Although the transmission apparatus illustrated in FIG. 8 has a configuration in which optical signals S1 to SN on channels 1 to N are multiplexed at one node in an optical network, this is not limitative; it may have a configuration in which an optical signal for each channel is generated at each individual node and such optical signals are multiplexed. FIG. 9 is a diagram illustrating the configuration of the transmission apparatus for this case.

The transmission apparatus has a reference light source 30 and multiple node devices 3 respectively provided at multiple nodes. The reference light source 30 and the node devices 3 are connected to a common transmission line D.

The reference light source 30 is the counterpart of the reference light source 11 of the aforementioned optical signal processing apparatus, and outputs reference light E0 to the transmission line D. The node devices 3 generate optical signals S1 to SN using the reference light E0 and outputs them to the transmission line D. Thus, on the transmission line D, reference light E0 and a multiplexed optical signal SMUX resulting from multiplexing of multiple optical signals S1 to SN are transmitted (see graph G12).

Each node device 3 includes a demultiplexer 31, a multiplexer 32, an optical signal processing unit 33, and a modulator 34. At each node device 3, the reference light E0 is separated by the demultiplexer 31 and input to the optical signal processing unit 33. The demultiplexer 31 may be a WDM coupler, for example, and extracts reference light E0 from light propagating on the transmission line D.

Each optical signal processing unit 33 has the configuration of the aforementioned optical signal processing apparatus excluding the reference light source 11. That is, the reference light source 30 and the optical signal processing unit 33 correspond to the optical signal processing apparatus described above. The optical signal processing units 33 respectively generate optical carriers E1 to EN from reference light E0 in the manner described earlier. The optical signal processing units 33 of the node devices 3 thus have different frequencies ω1 to ωN of the modulated component extracted by the second filter 142.

The modulators 34 modulate the optical carriers E1 to EN with data signals D1 to DN to generate multiple optical signals S1 to SN. The modulation scheme may be QAM, for example. The generated optical signals S1 to SN are output to the transmission line D via the multiplexing unit 32. The multiplexing unit 32 may be an optical coupler, for example.

The node device 3 at each node generates one of optical carriers E1 to EN of a frequency corresponding to a channel number assigned to the node device 3. For example, when channel number j is assigned to the node device 3 at node j, the optical signal processing unit 33 generates optical carrier Ej of frequency ωj.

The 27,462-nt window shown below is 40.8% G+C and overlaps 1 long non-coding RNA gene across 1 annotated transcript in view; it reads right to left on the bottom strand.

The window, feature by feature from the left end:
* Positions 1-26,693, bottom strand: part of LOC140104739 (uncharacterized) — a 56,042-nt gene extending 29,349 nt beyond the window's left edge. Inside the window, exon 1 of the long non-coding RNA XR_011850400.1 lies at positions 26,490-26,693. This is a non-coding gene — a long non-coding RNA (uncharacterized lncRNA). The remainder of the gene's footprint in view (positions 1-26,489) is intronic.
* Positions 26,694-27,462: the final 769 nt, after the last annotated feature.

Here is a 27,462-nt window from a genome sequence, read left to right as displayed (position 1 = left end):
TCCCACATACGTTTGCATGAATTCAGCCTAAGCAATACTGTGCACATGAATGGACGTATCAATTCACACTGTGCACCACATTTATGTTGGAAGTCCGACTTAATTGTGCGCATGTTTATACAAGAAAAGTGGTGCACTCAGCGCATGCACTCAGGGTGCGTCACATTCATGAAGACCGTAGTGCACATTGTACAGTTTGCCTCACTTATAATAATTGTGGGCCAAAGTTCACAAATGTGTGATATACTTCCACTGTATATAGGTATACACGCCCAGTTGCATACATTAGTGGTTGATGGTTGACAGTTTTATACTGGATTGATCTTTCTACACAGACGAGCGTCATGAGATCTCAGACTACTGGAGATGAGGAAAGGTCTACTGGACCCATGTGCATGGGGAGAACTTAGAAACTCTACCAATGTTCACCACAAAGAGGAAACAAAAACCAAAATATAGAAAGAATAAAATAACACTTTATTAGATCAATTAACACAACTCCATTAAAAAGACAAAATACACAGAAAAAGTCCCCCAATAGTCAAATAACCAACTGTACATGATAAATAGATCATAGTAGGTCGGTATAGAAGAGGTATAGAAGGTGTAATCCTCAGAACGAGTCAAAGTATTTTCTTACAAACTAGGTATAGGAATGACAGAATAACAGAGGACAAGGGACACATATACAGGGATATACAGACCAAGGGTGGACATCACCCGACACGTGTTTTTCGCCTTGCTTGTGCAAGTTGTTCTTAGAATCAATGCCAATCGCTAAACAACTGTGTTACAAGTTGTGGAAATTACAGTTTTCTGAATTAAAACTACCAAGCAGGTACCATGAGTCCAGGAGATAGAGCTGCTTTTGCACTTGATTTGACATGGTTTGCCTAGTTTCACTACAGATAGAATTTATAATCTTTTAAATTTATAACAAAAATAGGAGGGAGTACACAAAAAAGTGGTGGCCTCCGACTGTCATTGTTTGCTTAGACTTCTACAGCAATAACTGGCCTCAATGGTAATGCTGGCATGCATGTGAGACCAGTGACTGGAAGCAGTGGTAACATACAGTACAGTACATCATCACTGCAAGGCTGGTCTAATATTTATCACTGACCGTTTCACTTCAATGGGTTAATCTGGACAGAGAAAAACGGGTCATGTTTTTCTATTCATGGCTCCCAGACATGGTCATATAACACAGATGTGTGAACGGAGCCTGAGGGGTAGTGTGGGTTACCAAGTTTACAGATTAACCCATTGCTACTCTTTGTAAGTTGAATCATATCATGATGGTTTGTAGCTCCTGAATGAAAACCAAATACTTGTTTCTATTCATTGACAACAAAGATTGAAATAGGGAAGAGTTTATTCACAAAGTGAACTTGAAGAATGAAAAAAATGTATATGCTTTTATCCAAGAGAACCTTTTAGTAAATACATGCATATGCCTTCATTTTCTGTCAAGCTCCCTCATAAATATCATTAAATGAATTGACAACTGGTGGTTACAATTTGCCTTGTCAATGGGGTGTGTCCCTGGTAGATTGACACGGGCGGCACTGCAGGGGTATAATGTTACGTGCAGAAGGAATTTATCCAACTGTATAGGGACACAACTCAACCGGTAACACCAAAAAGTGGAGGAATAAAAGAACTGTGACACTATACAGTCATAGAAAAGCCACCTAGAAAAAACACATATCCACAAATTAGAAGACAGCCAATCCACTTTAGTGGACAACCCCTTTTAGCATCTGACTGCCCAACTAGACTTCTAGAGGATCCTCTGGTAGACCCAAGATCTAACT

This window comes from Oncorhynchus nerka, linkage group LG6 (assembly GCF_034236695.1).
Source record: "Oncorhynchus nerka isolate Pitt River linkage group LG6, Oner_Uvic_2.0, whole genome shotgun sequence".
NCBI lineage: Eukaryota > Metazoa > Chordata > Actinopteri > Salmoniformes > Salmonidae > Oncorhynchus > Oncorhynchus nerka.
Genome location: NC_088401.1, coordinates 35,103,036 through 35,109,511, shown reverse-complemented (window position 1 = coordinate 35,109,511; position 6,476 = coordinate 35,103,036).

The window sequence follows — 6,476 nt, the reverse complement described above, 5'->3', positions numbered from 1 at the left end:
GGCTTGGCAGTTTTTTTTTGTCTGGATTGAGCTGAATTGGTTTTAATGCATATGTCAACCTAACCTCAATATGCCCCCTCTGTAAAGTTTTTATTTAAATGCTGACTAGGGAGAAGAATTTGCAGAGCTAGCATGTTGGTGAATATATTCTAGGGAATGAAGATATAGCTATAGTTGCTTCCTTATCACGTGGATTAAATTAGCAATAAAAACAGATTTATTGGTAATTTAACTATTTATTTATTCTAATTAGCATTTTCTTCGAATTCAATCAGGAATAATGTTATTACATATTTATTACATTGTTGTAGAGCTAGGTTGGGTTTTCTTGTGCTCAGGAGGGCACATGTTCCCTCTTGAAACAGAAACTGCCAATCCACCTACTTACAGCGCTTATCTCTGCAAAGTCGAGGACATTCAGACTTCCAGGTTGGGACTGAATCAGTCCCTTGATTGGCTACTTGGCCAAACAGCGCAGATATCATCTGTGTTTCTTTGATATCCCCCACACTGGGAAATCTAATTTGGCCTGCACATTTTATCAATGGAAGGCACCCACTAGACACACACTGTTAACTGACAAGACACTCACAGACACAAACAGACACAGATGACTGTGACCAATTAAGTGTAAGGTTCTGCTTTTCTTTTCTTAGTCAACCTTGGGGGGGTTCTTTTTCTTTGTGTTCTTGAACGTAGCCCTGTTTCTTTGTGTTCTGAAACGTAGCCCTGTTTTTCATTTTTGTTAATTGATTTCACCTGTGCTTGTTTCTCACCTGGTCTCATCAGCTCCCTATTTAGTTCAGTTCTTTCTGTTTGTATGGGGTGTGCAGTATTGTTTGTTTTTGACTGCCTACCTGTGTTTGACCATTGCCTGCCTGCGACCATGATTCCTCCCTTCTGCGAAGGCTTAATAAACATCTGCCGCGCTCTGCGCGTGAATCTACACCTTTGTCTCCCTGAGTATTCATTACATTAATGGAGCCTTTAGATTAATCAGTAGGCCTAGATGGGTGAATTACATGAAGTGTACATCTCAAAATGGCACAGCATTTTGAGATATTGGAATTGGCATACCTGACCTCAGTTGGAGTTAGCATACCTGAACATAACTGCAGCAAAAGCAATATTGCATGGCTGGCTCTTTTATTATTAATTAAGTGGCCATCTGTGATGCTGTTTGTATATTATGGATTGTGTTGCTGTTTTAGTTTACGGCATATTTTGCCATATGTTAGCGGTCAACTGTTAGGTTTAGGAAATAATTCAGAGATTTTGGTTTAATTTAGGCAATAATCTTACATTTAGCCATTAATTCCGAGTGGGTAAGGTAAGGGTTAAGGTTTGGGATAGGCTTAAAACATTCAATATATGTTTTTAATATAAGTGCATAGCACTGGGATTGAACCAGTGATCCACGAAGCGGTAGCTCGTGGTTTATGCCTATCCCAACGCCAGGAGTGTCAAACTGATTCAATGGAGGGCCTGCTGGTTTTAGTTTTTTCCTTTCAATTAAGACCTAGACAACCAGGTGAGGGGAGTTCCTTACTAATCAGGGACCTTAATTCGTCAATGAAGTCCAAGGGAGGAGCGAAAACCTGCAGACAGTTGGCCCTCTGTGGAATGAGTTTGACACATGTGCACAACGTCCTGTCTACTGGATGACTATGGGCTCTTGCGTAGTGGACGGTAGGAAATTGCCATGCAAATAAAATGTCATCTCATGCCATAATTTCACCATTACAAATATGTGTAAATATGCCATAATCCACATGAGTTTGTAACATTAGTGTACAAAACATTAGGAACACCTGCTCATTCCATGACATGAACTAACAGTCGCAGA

Assignment of channel number j is done by a network management device 40, which is responsible for managing devices in the optical network. The network management device 40 is connected with the node devices 3 over a local area network (LAN) 41, for example.

When channel number j (frequency ωj) is unused (see graph G10), the network management device 40 informs the optical signal processing unit 33 of that channel number j. The optical signal processing unit 33 sets the frequency to be extracted through second filter 142, namely the integer N mentioned above, based on the channel number j assigned. In other words, the optical signal processing unit 33 generates an optical carrier of the frequency used on an unused channel (j) among channels 1 to N respectively corresponding to optical signals.

The modulator 34 modulates the optical carrier Ej generated by the optical signal processing unit 33 with data signal Dj to generate optical signal Sj having a spectrum with center frequency ωj (see graph G11). The generated optical signal Sj is output to the transmission line D via the multiplexing unit 32 and superimposed on multiplexed optical signal SMUX immediately before entering node j (see graph G12).

The transmission apparatus according to this embodiment enables flexible usage of frequency resources since an unused channel number j is assigned to each node device 3 and optical signal Sj having frequency ωj corresponding to that channel number j is generated.

For allowing more flexible usage, per-band assignment may be adopted instead of per-frequency assignment. FIG. 10 is a diagram illustrating the configuration of the transmission apparatus for such a case. FIG. 10 illustrates the configuration of node device 5 at node j in the node configuration of FIG. 9.

As illustrated in graph G13, reference light E0 and multiplexed optical signal SMUX propagate on the transmission line D as in the embodiment in FIG. 9. The multiplexed optical signal SMUX is generated by multiplexing one or more optical signals belonging to multiple bands B1 to BM. The bandwidths of the bands B1 to BM may be the same or different; band B1 may be 30 Gbps and band B2 may be 20 Gbps, for example.